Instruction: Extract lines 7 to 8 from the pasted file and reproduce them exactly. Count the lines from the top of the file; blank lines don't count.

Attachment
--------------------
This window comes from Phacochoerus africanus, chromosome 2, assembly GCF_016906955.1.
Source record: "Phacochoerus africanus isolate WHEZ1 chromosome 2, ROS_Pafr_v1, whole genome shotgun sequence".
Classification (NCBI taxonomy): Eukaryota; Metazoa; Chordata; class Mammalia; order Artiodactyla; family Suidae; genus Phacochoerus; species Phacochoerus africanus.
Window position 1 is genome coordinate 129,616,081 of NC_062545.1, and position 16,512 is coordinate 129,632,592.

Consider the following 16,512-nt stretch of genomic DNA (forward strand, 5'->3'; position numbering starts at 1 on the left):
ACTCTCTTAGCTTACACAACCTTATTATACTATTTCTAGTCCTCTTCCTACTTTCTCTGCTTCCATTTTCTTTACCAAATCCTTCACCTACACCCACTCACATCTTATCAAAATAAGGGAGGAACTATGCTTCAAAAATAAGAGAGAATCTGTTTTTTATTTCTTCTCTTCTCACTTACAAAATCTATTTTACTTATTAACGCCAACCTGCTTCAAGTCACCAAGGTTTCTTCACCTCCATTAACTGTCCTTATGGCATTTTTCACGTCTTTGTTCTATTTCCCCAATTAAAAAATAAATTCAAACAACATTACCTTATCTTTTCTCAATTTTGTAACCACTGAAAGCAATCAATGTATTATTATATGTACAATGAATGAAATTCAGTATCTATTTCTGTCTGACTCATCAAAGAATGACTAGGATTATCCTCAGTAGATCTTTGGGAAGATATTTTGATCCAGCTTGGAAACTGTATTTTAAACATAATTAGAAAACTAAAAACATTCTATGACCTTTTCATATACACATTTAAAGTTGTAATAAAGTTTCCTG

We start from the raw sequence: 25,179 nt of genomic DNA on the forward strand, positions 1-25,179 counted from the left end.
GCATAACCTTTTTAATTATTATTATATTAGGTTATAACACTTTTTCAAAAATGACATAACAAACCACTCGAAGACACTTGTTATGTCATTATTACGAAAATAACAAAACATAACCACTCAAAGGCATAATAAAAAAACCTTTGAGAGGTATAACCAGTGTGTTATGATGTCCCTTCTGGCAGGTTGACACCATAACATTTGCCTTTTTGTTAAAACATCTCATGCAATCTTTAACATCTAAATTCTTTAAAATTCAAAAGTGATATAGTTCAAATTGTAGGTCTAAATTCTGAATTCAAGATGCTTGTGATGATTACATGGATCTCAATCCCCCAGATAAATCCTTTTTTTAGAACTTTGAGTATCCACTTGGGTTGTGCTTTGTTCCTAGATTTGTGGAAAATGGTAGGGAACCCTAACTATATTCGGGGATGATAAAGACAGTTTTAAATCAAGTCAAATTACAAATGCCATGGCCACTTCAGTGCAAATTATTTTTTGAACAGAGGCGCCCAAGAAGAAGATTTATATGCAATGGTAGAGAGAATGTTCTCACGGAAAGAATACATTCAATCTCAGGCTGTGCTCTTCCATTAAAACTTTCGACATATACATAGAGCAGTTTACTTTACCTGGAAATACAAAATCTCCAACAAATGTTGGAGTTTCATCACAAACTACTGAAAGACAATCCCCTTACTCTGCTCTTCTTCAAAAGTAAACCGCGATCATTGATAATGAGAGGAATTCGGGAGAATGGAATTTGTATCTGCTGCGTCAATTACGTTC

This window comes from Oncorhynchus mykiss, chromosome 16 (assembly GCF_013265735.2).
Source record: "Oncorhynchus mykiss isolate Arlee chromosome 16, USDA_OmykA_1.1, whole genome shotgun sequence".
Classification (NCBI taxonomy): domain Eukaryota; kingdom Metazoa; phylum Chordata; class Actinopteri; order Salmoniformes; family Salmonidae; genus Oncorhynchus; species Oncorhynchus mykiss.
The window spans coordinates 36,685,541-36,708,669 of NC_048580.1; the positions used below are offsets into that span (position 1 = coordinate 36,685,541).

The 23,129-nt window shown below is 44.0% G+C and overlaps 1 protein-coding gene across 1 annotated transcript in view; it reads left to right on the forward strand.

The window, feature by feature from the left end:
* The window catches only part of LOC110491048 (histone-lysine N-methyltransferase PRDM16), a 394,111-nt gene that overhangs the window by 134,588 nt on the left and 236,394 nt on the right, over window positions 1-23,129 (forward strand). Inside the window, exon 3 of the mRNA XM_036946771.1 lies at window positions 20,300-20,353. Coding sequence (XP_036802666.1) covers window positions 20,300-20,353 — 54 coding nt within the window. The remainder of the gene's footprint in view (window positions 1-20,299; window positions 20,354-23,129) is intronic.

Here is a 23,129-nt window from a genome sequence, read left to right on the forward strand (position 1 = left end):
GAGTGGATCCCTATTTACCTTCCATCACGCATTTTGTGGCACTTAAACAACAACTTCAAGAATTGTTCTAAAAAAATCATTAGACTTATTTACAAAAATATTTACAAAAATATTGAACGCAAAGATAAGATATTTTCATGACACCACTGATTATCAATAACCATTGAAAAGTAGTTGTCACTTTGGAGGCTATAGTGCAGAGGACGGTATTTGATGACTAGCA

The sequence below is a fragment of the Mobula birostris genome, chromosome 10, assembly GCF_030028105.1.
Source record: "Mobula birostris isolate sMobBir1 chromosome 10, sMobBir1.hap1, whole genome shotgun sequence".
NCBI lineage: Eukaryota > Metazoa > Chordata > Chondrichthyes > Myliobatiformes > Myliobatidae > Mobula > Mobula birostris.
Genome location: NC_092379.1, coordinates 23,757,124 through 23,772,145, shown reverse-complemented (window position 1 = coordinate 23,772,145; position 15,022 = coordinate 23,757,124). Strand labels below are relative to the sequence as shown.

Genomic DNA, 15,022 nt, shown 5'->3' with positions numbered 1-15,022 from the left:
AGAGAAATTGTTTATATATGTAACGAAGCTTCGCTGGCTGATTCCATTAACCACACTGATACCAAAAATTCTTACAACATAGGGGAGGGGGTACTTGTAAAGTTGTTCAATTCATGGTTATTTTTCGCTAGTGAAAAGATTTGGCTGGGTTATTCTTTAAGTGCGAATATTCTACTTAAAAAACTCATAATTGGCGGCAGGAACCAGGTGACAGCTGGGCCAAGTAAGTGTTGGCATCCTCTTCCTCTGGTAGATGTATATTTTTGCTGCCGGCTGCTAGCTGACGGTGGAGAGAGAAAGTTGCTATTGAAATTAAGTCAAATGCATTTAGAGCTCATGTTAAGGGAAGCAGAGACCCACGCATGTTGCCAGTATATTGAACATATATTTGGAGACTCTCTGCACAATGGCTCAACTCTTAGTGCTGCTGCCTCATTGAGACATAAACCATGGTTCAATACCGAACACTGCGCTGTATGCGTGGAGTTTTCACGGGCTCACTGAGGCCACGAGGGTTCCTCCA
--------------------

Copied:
We start from the raw sequence: 25,179 nt of genomic DNA on the forward strand, positions 1-25,179 counted from the left end.
GCATAACCTTTTTAATTATTATTATATTAGGTTATAACACTTTTTCAAAAATGACATAACAAACCACTCGAAGACACTTGTTATGTCATTATTACGAAAATAACAAAACATAACCACTCAAAGGCATAATAAAAAAACCTTTGAGAGGTATAACCAGTGTGTTATGATGTCCCTTCTGGCAGGTTGACACCATAACATTTGCCTTTTTGTTAAAACATCTCATGCAATCTTTAACATCTAAATTCTTTAAAATTCAAAAGTGATATAGTTCAAATTGTAGGTCTAAATTCTGAATTCAAGATGCTTGTGATGATTACATGGATCTCAATCCCCCAGATAAATCCTTTTTTTAGAACTTTGAGTATCCACTTGGGTTGTGCTTTGTTCCTAGATTTGTGGAAAATGGTAGGGAACCCTAACTATATTCGGGGATGATAAAGACAGTTTTAAATCAAGTCAAATTACAAATGCCATGGCCACTTCAGTGCAAATTATTTTTTGAACAGAGGCGCCCAAGAAGAAGATTTATATGCAATGGTAGAGAGAATGTTCTCACGGAAAGAATACATTCAATCTCAGGCTGTGCTCTTCCATTAAAACTTTCGACATATACATAGAGCAGTTTACTTTACCTGGAAATACAAAATCTCCAACAAATGTTGGAGTTTCATCACAAACTACTGAAAGACAATCCCCTTACTCTGCTCTTCTTCAAAAGTAAACCGCGATCATTGATAATGAGAGGAATTCGGGAGAATGGAATTTGTATCTGCTGCGTCAATTACGTTC